Groningen, The Netherlands


Back Misalignment

Lateral Curvature(s) of the Back

  • A312070_1_En_3_Figa_HTML.gif Complaint: curved back.

  • A312070_1_En_3_Figb_HTML.gif Assessment: assessment shows one or two lateral curvatures in the spinal column.

    Ask the patient to bend forward until the trunk is horizontal, hanging the arms down loosely with the palms facing each other (forward bending test). If the lateral curvature disappears and there is no hump, then there is a non-structural scoliosis. In a structural scoliosis the curve remains visible during the forward bending test, and any hump will also be more clearly visible (Fig. 3.1).


    Fig. 3.1
    (a) Right convex thoracic scoliosis. (b) Nonstructural scoliosis. In the forward bending test there is no hump: on the contrary, the scoliosis disappears entirely. (c) Structural scoliosis. In the forward bending test a thoracic prominence (rib hump) is more visible

  • A312070_1_En_3_Figc_HTML.gif Differential diagnosis:

    • nonstructural scoliosis:

      • postural scoliosis compensatory scoliosis

    • structural scoliosis:

      • congenital scoliosis idiopathic scoliosis

        • infantile idiopathic scoliosisjuvenile idiopathic scoliosisadolescent idiopathic scoliosis

  • A312070_1_En_3_Figd_HTML.gif Explanatory note: scoliosis. The anteroposterior projection of a normal spinal column is straight in the frontal plane. If the lateral curvature measured with the Cobb method is 10° or less (Fig. 3.2), we speak of a physiological asymmetry. A scoliosis entails one or more lateral curvatures of the spinal column with a Cobb angle greater than 10°.


    Fig. 3.2
    (a) The degree of lateral curvature (scoliosis) is measured according to the Cobb method, by drawing lines parallel to the superior endplate in the top vertebra and the inferior endplate of the lowest vertebra in the curvature. Then drawing perpendicular lines to these lines. The angle between these perpendicular lines, known as the Cobb angle (*), indicates the degree of the lateral curvature in degrees. (b) Scoliosis means one or more lateral curvatures of the spinal column, where the lateral curvature measured according to the Cobb method is 10° or more

Nonstructural scoliosis

In a nonstructural scoliosis no gibbus is observable in the forward bending test. Manifestations of a non-structural scoliosis are postural and compensatory scoliosis.

Postural scoliosis

If present, it is usually seen at the end of the first decade of life. There is a slight, usually left convex thoracic curve. It disappears when the child lies down and can be actively corrected when standing. When bending forwards there is no hump, and the lateral curve disappears completely (Fig. 3.3). This curvature never becomes structural. The lateral curvature disappears spontaneously as the child grows.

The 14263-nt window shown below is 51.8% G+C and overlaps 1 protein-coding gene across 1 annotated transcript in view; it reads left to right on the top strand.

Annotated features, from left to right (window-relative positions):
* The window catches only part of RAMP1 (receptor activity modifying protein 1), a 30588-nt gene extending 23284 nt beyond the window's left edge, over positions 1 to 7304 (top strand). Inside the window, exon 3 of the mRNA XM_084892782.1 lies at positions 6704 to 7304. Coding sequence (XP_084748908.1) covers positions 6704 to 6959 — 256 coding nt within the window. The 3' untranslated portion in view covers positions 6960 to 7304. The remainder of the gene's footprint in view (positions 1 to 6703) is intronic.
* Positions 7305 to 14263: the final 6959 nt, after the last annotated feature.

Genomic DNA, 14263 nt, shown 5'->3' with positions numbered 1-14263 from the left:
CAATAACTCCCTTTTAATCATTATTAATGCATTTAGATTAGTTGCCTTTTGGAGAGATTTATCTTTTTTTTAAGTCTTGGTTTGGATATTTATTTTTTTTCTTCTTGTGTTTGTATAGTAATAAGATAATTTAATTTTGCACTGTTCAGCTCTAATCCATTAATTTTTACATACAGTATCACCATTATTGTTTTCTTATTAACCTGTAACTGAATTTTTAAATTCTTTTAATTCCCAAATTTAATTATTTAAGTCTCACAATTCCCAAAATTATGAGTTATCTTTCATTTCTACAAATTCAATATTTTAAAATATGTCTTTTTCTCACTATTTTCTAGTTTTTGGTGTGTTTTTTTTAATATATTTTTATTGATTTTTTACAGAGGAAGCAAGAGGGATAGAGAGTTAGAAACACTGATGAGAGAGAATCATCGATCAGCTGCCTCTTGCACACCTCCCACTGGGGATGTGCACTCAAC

Fig. 3.3
(a) Postural scoliosis, left convex thoracolumbar curvature. (b) The scoliosis disappears during the forward bending test

Compensatory scoliosis

A difference in leg length causes a compensatory scoliosis only when standing. The convex side is on the side of the short leg. There is no torsional component. The scoliosis disappears when sitting, when lying down, also after correcting the difference in leg length, and also during the forward bending test (Fig. 3.4). This curvature never becomes structural either.


Fig. 3.4
(a) Compensatory scoliosis, the convex side points to the leg that is too short. (b) The same patient as in Fig. 3.4a. The scoliosis disappears after correction of the leg length difference

Structural scoliosis

Manifestations of a structural scoliosis are congenital, idiopathic and neuromuscular.

Congenital scoliosis

This scoliosis occurs due to abnormal vertebrae such as hemivertebrae and unilateral nonsegmented bony connections (Fig. 3.5). In 75 % of these cases there is a progressive scoliosis of 5° per year, in 14 % there is slight progression, and only 11 % are non-progressive (Table 3.1). The abnormality occurs usually at the level of the thoracic spine. On physical assessment the scoliosis cannot be distinguished from a progressive infantile or juvenile idiopathic scoliosis (see below). Radiological assessment provides information. Children with a congenital scoliosis often have other abnormalities too (Table 3.2). The most dangerous accompanying abnormalities are congenital cardiac anomalies (5–10 %) and abnormalities of the urogenital system (20 %). In 10 % of cases there is a spinal dysraphia (Table 3.2).


Fig. 3.5
Congenital scoliosis. (a) Hemivertebra. (b) Non-segmented bony connections

Table 3.1
Progression of the different scolioses

Congenital scoliosis

75 % strongly progressive
14 % lightly progressive

Infantile scoliosis

15 % progressive

Juvenile scoliosis

90 % progressive, especially after age 10

Adolescent scoliosis

Depending on age and size of the curve at the time of discovery. See Table 3.2.

Neuromuscular scoliosisa

Nearly always progressive, pelvic obliquity

aNeuromuscular scolioses are not covered in this book

Table 3.2
Abnormalities associated with a congenital scoliosis


Abnormalities of the chest wall

Absence of lower extremity or parts of it